When monsters ruled the water: The Age of Fishes





Staff Artist and Writer
It was a time when the oceans and rivers of the world were ruled by aliens with armored bodies and slicing bony blades in their mouths. Welcome to the Devonian, the Age of Fishes, when these creatures were at the height of their strangeness.

Fish are the most numerous vertebrates on Earth today, outnumbering the others 10 to one. There was, however, a time when they were much more diverse. We call it the Devonian, the so-called Age of Fishes. From about 419 to 358 million years ago, the evolution of fish had gone into overdrive. Even by this time though, the fish were already pretty much an established animal group. They had already evolved relatively recognizable forms more than 200 million years earlier, from some of the first vertebrate ancestors.

These backboned pioneers had come a long way since their beginnings as minor parts of the fauna like Pikaia, one of the forefathers of all vertebrates. Soon, the earliest fish had begun to look somewhat like their future descendants, at least superficially. The standard body plan was already present. Most of these early fish lacked jaws. They breathed through gills supported by loop-like arches of bone or cartilage and had a lateral line system along their bodies to sense vibrations in the water.

There are still many types of fish that have no jaws, like lampreys and hagfish which have both been called “living fossils” by some. The extinct jawless fish are placed under an umbrella group known as ostracoderms, and were all slow swimmers with armored heads. They had fleshy mouths to siphon up tiny living things from the sand on the seabed. It is these armored forequarters that get preserved in the fossil record, and we currently have a variety of strange jawless forms starting at more than 480 million years ago, far before the Devonian even began.

However, jawed forms began appearing around 419 million years ago, with the appearance of the first cartilaginous and bony fish. Their appearance was during the later Silurian period, and the rocks of China shows us the best remains. Some of the earliest bony fish were lobe-finned fish, the same group as coelacanths and lungfishes. Then there were the so-called spiny sharks, a short-lived group of small shark-like fish with immovable spines running along their bodies. All jawed fish had to modify their first gill arches – a series of bony loops supporting the gills – thus turning them into their lower jaws.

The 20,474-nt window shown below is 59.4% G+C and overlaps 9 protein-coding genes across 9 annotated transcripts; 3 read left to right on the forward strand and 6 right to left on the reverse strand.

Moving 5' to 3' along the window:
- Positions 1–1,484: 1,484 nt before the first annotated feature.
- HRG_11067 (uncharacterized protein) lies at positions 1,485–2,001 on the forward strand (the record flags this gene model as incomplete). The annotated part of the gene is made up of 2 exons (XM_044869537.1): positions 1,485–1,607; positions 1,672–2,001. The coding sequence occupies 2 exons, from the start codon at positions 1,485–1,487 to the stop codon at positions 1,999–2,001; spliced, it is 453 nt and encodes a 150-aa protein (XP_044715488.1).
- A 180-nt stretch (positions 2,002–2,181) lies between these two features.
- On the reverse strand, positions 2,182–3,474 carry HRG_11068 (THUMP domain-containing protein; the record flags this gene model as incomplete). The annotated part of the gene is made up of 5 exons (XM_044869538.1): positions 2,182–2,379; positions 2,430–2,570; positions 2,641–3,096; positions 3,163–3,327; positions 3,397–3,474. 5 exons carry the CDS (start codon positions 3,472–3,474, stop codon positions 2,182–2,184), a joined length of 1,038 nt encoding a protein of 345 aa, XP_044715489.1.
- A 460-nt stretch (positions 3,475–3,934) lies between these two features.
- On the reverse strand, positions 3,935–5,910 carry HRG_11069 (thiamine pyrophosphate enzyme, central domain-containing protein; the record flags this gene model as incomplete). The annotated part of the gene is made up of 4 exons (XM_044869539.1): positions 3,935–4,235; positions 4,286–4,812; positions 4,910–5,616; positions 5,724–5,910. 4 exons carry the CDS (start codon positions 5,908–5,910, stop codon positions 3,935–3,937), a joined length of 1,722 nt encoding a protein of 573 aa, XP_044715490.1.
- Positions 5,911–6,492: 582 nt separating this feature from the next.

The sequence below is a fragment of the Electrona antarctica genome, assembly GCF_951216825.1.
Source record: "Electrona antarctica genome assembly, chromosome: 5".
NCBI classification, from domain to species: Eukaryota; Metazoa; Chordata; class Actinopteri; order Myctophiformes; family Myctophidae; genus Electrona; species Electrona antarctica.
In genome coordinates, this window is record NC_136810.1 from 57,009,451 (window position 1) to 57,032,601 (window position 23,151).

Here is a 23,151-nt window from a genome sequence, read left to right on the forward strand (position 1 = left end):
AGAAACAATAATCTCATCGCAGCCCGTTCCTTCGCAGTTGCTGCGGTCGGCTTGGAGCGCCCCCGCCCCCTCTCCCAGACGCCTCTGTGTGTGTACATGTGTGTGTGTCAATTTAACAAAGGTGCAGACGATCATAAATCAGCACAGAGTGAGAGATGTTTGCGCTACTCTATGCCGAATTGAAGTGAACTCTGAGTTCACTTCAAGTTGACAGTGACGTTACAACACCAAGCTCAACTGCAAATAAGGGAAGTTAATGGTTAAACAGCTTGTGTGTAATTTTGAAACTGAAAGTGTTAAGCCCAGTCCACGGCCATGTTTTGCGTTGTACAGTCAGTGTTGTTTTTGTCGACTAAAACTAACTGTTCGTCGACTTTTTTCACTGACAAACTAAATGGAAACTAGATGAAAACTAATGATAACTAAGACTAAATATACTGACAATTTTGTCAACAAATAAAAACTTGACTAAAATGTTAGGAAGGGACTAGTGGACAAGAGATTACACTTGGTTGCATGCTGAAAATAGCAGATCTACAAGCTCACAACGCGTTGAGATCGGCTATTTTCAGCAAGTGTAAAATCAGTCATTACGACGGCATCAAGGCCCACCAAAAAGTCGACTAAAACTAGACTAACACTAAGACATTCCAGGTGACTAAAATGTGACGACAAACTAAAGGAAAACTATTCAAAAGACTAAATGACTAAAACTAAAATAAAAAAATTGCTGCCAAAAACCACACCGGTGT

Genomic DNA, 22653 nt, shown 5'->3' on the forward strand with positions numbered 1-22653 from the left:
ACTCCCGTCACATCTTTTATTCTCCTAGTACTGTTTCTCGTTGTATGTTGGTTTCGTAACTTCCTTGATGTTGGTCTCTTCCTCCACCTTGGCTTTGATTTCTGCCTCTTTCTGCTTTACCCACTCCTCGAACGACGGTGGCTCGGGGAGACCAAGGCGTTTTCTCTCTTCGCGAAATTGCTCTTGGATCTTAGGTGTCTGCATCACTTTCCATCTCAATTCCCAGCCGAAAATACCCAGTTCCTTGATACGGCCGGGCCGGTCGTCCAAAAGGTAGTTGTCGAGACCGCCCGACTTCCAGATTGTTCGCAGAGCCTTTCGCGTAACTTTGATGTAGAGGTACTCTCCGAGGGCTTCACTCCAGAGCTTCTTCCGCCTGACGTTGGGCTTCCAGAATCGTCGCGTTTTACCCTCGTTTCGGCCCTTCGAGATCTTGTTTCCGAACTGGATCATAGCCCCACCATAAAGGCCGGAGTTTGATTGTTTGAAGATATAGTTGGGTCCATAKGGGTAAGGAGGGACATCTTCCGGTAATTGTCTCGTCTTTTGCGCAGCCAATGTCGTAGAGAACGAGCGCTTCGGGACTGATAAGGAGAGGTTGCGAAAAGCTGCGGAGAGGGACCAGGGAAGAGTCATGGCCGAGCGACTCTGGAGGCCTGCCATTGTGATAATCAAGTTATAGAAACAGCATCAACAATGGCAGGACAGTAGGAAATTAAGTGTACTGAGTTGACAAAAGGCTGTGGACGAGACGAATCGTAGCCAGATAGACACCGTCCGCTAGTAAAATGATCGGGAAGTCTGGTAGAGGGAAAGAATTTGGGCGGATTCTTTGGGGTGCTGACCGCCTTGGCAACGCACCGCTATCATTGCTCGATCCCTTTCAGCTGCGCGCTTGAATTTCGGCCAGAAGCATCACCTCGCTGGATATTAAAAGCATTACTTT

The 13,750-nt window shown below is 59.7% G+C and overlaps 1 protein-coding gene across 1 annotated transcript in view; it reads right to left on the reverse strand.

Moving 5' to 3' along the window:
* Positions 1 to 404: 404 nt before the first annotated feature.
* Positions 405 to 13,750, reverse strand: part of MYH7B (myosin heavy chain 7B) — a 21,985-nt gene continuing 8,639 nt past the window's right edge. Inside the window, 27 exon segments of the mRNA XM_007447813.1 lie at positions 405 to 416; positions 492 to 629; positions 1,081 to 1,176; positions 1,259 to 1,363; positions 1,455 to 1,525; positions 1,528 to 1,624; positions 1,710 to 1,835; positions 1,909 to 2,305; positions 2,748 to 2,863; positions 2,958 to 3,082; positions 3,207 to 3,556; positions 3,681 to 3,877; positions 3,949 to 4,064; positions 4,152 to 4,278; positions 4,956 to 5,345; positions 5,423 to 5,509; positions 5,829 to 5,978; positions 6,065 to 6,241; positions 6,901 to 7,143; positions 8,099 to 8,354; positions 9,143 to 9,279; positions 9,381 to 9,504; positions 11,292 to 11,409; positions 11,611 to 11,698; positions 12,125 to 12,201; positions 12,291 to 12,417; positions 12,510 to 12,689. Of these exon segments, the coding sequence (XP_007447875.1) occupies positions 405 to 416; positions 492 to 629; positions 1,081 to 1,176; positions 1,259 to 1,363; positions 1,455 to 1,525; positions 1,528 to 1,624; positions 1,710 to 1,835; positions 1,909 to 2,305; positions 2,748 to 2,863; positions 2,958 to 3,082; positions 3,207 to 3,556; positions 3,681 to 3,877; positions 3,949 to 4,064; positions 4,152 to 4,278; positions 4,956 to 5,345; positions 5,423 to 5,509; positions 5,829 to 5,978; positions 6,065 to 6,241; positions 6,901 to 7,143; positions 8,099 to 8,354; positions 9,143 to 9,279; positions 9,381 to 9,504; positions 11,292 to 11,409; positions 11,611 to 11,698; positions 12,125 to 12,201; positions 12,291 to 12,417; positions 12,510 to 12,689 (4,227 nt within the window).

Both sharks and bony fish evolved from a single common ancestor. We have fossils of one of these fish, – or at least its closest relative – and the find is quite a revolutionary one. It is known as Janusiscus. It dates back to the very start of the Devonian, hailing from Siberia. It may not be the true common ancestor, but this is as close as it gets. Its secrets were revealed by high-powered CT scans of its tiny skull. Janusiscus’ body has been restored as being somewhat shark-like. This seems like a stretch, considering that it is known from a partial skull roof but it is reasonable. This little sliver of skull is made of bone. The blood vessels that carried blood to the brain though, had left scars in the bone and they were most similar to those of sharks.

This leads to the new theory that the common ancestor of the two did not have cartilage. Instead, Janusiscus rewrites the story of fish as a whole, putting bone into the skeleton of the very first ancestor of two of the most prolific groups of fish today. Sharks are certainly not primitive animals, instead evolving over the last 400 million years. We know that to get to the way they are now, they had to lose their bony skeletons altogether and replace it with a framework of light but strong cartilage.

A separate family of bony fish developed their jaws independently of the others. These strangers are known as placoderms. Placoderm fish developed their jaws at around the same time as these other fish, and the earliest examples hail from Silurian China. But the feature that made the placoderms famous was their armored head and neck.


The first of the placoderms is known as Entelognathus. It is beautifully preserved thanks to its armored shield, while the rest of its body was left clean of any plating, instead having a thickened tail similar to a cross between a shark and a eel. The stage was set for jaws to take over, and once the Devonian began, placoderm evolution went berserk. The spawn of Entelognathus had conquered the seas and rivers of the world with their armored jaws, taking a number of varied and sometimes monstrous forms. This is particularly true when face to face with the huge Dunkleosteus, seen in our main image and gallery.

This is the archetype in armored marine monsters. Dunkleosteus lived in the Late Devonian, 360 million years ago. It is the Cleveland Shale member of the greater Ohio Shale Formation that has given us the largest and most complete fossils, and the best-known is a skull. This rock bed of black shale preserves an anoxic seabed environment devoid of any reef-building organisms. No corals or sponges have been found in this area. The few invertebrates we have found here include the superficially bivalve-like albeit unrelated brachiopods and a few ammonites, the coil-shelled mollusks related to the modern nautilus. This sea floor drops down to at least 100 meters.